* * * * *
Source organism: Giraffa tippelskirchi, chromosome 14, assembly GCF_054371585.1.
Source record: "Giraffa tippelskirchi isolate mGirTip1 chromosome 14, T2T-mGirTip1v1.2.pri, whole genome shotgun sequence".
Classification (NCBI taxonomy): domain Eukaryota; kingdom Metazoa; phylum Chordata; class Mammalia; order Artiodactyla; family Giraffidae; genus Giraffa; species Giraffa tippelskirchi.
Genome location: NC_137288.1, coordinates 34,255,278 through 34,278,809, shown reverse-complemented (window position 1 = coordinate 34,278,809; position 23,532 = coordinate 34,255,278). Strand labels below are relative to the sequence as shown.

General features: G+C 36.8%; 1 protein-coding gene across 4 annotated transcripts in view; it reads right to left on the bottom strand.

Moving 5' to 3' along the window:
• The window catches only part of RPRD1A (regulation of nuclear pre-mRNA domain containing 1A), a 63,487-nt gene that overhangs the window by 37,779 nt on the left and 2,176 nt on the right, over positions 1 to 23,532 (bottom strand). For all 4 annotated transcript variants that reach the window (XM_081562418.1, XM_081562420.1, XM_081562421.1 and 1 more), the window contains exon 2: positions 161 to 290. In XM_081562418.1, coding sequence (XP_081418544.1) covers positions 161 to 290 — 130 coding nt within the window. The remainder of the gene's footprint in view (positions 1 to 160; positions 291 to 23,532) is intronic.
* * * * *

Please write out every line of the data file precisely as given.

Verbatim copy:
Source organism: Giraffa tippelskirchi, chromosome 14, assembly GCF_054371585.1.
Source record: "Giraffa tippelskirchi isolate mGirTip1 chromosome 14, T2T-mGirTip1v1.2.pri, whole genome shotgun sequence".
Classification (NCBI taxonomy): domain Eukaryota; kingdom Metazoa; phylum Chordata; class Mammalia; order Artiodactyla; family Giraffidae; genus Giraffa; species Giraffa tippelskirchi.
Genome location: NC_137288.1, coordinates 34,255,278 through 34,278,809, shown reverse-complemented (window position 1 = coordinate 34,278,809; position 23,532 = coordinate 34,255,278). Strand labels below are relative to the sequence as shown.

General features: G+C 36.8%; 1 protein-coding gene across 4 annotated transcripts in view; it reads right to left on the bottom strand.

Moving 5' to 3' along the window:
• The window catches only part of RPRD1A (regulation of nuclear pre-mRNA domain containing 1A), a 63,487-nt gene that overhangs the window by 37,779 nt on the left and 2,176 nt on the right, over positions 1 to 23,532 (bottom strand). For all 4 annotated transcript variants that reach the window (XM_081562418.1, XM_081562420.1, XM_081562421.1 and 1 more), the window contains exon 2: positions 161 to 290. In XM_081562418.1, coding sequence (XP_081418544.1) covers positions 161 to 290 — 130 coding nt within the window. The remainder of the gene's footprint in view (positions 1 to 160; positions 291 to 23,532) is intronic.